Wilson Post Blogs
When it is time
The moon is full. Werewolves should be happy.
It hangs low over the farmland, not yet covered by approaching clouds. Of course, there are clouds. The clouds are thick, full, about to burst again, still west of us. It is not time. Not yet. They have purged once.
Over the sloughs and bayous of southeastern Louisiana, they emptied out and washed the palmetto and cane clean. They refilled as they crossed Mississippi and now they hang low over Alabama, soon they will be filtering the moonlight, darkening the sky and waiting for it to be time. However, now, for a few more minutes, they know it is not time.
I see the tree. There is enough moonlight to allow me to make my way without a flashlight. I like that. I don’t like the clouds, building, swelling, waiting for the time to dump their content on Macon County and most of Alabama. But it is not time. Not yet. Still, they come closer with each passing minute. I can see the silhouette of the stand.
I wipe the sweat from my eyes and make sure the bow is securely on the hook and the arrow correctly nocked, cock feather up. It is hot, muggy, the air thick with moisture. I can feel the atmospheric pressure building and I know that just before it is time, the wildlife will be moving. I am guessing they will move by me, hoping anyway. I wait for one particular animal. I saw him in late summer. I saw him again yesterday as he crossed a piece of open ground. I am guessing this morning, early, before it is time, he will cross back close to where I wait. An owl announces he is done for the night. A coyote agrees.
If you asked, I could not tell you why I made this guess, why I am where I am. Years of experience coupled with a gut feeling I reckon. Many, maybe most, would guess he would cross at the same place he did yesterday, just going a different direction. I am betting he will not. My money says he will cross back within 40-yards of where I sit, sweating, waiting for shooting light, listening to the music of insects humming and watching the clouds build.
It is just coming daylight. That is what my mentor, my uncle would have said. I can almost hear him. “Boy, look close. It is coming daylight. Watch dem oak trees and dat thicket behind them. He come from dere. He come from dat thicket. You watch close-close, you.”
So I do. I sit 15-feet off the ground with a perfect left-hand shot at the water oaks and the thicket. It is 4-year, grown up clearcut. I do believe he will come from there because he went there yesterday and he was near it in the summer. I am betting the change in atmospheric pressure will have him moving early, feeding just before it is time.
Four-points and three-points. Both fat, both skittish, both wanting to feed. Neither the one I want. The three-point feeds almost under me. The clouds are lower now, heavy with rain, swollen as woman heavy with child. Their bellies begin to sag. It is almost time. However, not quite yet.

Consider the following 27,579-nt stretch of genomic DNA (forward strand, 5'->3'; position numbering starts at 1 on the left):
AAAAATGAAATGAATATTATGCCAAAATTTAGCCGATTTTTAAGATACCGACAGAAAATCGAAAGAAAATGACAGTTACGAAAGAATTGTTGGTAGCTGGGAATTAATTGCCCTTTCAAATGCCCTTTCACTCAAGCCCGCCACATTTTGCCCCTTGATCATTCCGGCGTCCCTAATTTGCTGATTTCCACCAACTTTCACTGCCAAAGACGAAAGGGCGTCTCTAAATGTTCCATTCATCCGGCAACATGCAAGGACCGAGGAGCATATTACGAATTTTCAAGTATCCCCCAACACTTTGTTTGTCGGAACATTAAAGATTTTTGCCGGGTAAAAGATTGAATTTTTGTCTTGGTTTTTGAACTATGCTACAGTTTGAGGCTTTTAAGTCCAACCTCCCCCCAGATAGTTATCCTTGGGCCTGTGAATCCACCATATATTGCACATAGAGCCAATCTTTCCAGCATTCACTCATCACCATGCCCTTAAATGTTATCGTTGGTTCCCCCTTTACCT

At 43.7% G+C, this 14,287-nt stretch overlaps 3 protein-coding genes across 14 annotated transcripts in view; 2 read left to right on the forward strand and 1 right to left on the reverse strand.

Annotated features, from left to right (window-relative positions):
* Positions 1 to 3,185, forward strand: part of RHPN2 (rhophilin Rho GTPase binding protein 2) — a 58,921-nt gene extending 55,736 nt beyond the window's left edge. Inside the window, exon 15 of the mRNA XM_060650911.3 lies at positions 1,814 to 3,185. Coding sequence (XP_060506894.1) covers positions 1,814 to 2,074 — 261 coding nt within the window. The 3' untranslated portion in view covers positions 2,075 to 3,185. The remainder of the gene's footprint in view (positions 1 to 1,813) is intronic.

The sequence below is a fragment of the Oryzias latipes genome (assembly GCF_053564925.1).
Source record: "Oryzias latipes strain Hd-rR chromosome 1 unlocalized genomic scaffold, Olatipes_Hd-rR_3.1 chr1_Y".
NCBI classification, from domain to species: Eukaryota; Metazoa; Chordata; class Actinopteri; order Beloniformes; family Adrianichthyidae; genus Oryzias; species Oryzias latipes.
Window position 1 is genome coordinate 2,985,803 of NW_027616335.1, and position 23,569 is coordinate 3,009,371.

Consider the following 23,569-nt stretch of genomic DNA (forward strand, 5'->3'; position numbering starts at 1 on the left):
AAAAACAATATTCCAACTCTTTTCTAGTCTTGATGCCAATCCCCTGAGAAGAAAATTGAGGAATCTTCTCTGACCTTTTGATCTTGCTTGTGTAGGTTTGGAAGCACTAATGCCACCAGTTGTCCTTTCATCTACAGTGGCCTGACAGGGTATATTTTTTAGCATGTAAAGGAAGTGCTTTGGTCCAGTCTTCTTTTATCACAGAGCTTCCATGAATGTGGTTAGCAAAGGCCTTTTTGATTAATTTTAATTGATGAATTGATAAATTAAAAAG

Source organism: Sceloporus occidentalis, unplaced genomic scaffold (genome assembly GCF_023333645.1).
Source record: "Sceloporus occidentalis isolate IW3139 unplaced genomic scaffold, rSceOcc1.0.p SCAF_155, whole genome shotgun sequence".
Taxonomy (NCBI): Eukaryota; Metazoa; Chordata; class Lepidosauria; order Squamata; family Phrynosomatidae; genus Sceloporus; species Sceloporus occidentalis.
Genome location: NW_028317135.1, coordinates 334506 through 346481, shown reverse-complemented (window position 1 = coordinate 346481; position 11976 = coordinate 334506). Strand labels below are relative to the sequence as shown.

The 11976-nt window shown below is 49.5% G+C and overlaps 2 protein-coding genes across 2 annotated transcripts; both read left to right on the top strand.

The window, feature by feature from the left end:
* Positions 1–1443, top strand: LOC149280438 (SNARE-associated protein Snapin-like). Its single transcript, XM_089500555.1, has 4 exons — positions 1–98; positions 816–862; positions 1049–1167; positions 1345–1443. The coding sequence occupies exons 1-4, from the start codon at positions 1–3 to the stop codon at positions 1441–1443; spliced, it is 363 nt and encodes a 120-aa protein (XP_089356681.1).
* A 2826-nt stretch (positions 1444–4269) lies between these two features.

Three more, a spike and two six-points. They feed quickly and move on. A sound far back in the swamp. I don’t know what it is. Perhaps I do not want to know what it is. It is that way at 7:05 on this October morning, opening day. The clouds build and the air becomes harder to breathe. Everything including me is skittish. I fight to sit motionless.
Another spike, doing the hokey-pokey and continuously looking back. I slowly slip the bow off the hook and fit three fingers of my right hand around the string. It could possibly be close to time. Breathe slowly and evenly. Move only when his head is down. Make a smooth draw and let the pin float into position. Watch the thicket.
I look at the bow again. The Easton 2216 is nestled perfectly. My eyes go back to the thicket and he comes. He is wider than I thought, maybe 19-inches and heavy, too. But he is also the most skittish. One step. Pause, look, listen. Lick the nose and smell. Another step. He steps into my shooting lane for a perfect, left-hand shot from a seated position. His head turns.
No thinking now. It is my time. The arrows slides smoothly back and anchors. The sight pin floats down and holds just under his spine. He is 33-yards, hold three-inches high with the only pin on the bow. Let your fingers relax and the arrow leaves as a surprise.
The three fletches appear for a second on his side, just behind his shoulder maybe a tad high but still deadly. He whirls and vanishes into the clearcut where all the rattlesnakes hide.
No time to wait. The clouds are getting impatient. Soon they must give birth and disgorge their load, washing away all sign. I climb down and step out of my harness. I move quickly to the arrow sticking in the ground.
The blood is plentiful, a steady trail of drops. I fight briars, keeping one eye peeled for snakes, the other watching the blood trail. The briars tear at my forearms, drawing bright red blood much like the trail I follow. He makes a hard right turn and for a minute, I lose the trail.
One sweep and I pick it up. He is heading back toward the timber, zigging and zagging now. I can tell he is weakening and staggering. I push hard against the briars, tearing clothing and flesh. I see an antler sticking above the wall of thorns.
Quickly I drag him 30- yards through the briars to the timber edge and collapse exhausted. I am just in time. I hear the rumble and in the distance, a jagged Z of lightening splits the swollen clouds. A fat drop hits my hat, another hits my back. I try to catch one on my tongue. I am soaked in sweat. But I guessed right. Once again, I guessed right. The wind sighs through the pines and oaks and a cloud bursts far out over the swamp.
It is time.
Our deer archery season opens this Saturday, September 22. The limit is three does per day and a total of three bucks per year, no more than one a day. Perhaps it will be your time.